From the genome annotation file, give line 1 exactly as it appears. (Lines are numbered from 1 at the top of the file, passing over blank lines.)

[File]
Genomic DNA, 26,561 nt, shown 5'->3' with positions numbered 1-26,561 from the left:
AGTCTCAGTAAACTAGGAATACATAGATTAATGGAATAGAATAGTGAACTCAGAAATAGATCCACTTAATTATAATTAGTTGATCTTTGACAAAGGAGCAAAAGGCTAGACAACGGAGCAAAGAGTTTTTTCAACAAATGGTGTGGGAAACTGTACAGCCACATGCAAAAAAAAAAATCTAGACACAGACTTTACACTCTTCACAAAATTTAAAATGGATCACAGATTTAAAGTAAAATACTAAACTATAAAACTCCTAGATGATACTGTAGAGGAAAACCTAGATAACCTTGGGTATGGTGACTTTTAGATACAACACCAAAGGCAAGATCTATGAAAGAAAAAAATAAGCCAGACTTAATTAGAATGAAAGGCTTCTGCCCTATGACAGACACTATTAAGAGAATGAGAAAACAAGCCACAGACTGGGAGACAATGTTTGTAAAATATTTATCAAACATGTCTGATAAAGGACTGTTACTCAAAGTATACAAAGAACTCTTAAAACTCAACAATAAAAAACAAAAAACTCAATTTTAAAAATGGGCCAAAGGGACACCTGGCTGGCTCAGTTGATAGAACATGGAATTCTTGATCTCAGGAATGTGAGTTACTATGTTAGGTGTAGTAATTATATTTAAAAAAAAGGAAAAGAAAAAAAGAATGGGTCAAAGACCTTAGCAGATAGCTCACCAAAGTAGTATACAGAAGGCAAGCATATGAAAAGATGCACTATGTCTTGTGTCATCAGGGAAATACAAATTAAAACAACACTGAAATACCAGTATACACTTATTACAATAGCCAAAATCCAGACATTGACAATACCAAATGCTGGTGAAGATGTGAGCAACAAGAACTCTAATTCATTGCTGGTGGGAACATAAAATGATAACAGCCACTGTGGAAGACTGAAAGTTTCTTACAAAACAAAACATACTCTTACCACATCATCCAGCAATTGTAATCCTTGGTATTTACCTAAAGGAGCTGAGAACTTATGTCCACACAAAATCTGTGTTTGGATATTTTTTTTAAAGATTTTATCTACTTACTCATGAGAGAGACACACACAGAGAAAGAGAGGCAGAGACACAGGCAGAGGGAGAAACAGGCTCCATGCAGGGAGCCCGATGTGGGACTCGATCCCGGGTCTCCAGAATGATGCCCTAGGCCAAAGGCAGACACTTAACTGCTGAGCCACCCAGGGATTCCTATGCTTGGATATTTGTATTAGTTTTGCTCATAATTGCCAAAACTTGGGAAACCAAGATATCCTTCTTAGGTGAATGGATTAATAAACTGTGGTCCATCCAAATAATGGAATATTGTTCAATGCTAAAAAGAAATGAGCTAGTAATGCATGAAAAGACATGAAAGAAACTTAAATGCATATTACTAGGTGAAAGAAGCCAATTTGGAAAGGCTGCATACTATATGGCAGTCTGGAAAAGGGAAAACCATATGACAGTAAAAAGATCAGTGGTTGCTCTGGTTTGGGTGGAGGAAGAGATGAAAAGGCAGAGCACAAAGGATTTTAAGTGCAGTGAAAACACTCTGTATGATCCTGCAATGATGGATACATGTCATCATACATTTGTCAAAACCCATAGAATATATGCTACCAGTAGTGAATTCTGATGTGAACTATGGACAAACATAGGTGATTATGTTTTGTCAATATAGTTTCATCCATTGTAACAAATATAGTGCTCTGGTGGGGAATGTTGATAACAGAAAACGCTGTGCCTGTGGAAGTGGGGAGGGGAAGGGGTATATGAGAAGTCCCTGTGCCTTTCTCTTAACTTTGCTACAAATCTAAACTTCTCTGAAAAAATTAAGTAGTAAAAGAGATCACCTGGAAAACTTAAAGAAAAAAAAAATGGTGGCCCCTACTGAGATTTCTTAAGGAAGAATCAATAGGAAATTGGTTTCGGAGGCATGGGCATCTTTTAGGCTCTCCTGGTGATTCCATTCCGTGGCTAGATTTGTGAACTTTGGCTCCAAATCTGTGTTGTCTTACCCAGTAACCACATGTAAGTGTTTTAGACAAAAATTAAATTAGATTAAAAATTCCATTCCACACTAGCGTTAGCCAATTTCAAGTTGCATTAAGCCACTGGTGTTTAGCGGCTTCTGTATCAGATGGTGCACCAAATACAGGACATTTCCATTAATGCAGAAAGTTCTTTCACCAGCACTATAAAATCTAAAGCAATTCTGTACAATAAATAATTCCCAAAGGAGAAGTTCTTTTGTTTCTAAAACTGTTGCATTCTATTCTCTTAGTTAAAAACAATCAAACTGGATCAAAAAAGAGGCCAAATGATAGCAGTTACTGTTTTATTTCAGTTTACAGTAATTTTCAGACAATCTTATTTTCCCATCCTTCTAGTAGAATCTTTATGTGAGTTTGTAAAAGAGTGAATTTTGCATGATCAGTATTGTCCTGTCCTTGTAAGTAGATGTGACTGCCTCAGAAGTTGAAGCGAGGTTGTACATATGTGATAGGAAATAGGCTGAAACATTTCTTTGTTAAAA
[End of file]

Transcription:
Genomic DNA, 26,561 nt, shown 5'->3' with positions numbered 1-26,561 from the left: